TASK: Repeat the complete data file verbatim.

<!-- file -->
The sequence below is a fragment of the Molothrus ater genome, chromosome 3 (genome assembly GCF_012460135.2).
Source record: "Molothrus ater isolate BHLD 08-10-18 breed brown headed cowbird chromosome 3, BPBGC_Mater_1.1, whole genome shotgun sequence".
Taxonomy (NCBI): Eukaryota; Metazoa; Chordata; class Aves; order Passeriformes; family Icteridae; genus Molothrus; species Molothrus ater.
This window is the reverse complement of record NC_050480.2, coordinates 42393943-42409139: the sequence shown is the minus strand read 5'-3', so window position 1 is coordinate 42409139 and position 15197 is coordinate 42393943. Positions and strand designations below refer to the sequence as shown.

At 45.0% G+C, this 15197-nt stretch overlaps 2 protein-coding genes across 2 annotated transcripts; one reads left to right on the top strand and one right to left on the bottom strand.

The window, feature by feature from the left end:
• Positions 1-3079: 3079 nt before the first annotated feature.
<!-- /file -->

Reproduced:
The sequence below is a fragment of the Molothrus ater genome, chromosome 3 (genome assembly GCF_012460135.2).
Source record: "Molothrus ater isolate BHLD 08-10-18 breed brown headed cowbird chromosome 3, BPBGC_Mater_1.1, whole genome shotgun sequence".
Taxonomy (NCBI): Eukaryota; Metazoa; Chordata; class Aves; order Passeriformes; family Icteridae; genus Molothrus; species Molothrus ater.
This window is the reverse complement of record NC_050480.2, coordinates 42393943-42409139: the sequence shown is the minus strand read 5'-3', so window position 1 is coordinate 42409139 and position 15197 is coordinate 42393943. Positions and strand designations below refer to the sequence as shown.

At 45.0% G+C, this 15197-nt stretch overlaps 2 protein-coding genes across 2 annotated transcripts; one reads left to right on the top strand and one right to left on the bottom strand.

The window, feature by feature from the left end:
• Positions 1-3079: 3079 nt before the first annotated feature.